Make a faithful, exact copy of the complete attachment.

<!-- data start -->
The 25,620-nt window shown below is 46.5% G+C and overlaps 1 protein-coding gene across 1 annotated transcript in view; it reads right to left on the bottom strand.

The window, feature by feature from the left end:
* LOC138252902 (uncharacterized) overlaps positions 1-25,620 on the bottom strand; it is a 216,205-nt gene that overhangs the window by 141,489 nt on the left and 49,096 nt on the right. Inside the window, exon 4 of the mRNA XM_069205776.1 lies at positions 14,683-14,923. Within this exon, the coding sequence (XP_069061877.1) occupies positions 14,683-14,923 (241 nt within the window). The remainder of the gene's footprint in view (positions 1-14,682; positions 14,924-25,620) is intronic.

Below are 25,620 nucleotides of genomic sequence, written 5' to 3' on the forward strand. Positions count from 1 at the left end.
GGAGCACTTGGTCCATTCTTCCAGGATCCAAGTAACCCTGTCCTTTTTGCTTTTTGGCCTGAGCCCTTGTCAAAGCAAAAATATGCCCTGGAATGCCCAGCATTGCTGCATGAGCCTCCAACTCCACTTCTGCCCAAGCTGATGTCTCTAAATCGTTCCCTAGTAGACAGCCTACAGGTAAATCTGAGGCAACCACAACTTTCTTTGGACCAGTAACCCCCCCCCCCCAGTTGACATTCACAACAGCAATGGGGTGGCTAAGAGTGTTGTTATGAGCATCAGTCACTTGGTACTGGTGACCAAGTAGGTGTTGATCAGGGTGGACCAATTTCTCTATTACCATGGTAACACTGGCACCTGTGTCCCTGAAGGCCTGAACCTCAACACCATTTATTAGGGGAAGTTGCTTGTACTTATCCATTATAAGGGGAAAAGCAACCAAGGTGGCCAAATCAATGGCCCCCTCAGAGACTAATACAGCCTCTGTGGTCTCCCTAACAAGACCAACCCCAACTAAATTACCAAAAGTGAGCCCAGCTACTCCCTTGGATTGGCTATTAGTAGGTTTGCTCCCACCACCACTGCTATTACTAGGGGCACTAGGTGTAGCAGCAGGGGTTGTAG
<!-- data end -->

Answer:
The 25,620-nt window shown below is 46.5% G+C and overlaps 1 protein-coding gene across 1 annotated transcript in view; it reads right to left on the bottom strand.

The window, feature by feature from the left end:
* LOC138252902 (uncharacterized) overlaps positions 1-25,620 on the bottom strand; it is a 216,205-nt gene that overhangs the window by 141,489 nt on the left and 49,096 nt on the right. Inside the window, exon 4 of the mRNA XM_069205776.1 lies at positions 14,683-14,923. Within this exon, the coding sequence (XP_069061877.1) occupies positions 14,683-14,923 (241 nt within the window). The remainder of the gene's footprint in view (positions 1-14,682; positions 14,924-25,620) is intronic.

Below are 25,620 nucleotides of genomic sequence, written 5' to 3' on the forward strand. Positions count from 1 at the left end.
GGAGCACTTGGTCCATTCTTCCAGGATCCAAGTAACCCTGTCCTTTTTGCTTTTTGGCCTGAGCCCTTGTCAAAGCAAAAATATGCCCTGGAATGCCCAGCATTGCTGCATGAGCCTCCAACTCCACTTCTGCCCAAGCTGATGTCTCTAAATCGTTCCCTAGTAGACAGCCTACAGGTAAATCTGAGGCAACCACAACTTTCTTTGGACCAGTAACCCCCCCCCCCCAGTTGACATTCACAACAGCAATGGGGTGGCTAAGAGTGTTGTTATGAGCATCAGTCACTTGGTACTGGTGACCAAGTAGGTGTTGATCAGGGTGGACCAATTTCTCTATTACCATGGTAACACTGGCACCTGTGTCCCTGAAGGCCTGAACCTCAACACCATTTATTAGGGGAAGTTGCTTGTACTTATCCATTATAAGGGGAAAAGCAACCAAGGTGGCCAAATCAATGGCCCCCTCAGAGACTAATACAGCCTCTGTGGTCTCCCTAACAAGACCAACCCCAACTAAATTACCAAAAGTGAGCCCAGCTACTCCCTTGGATTGGCTATTAGTAGGTTTGCTCCCACCACCACTGCTATTACTAGGGGCACTAGGTGTAGCAGCAGGGGTTGTAG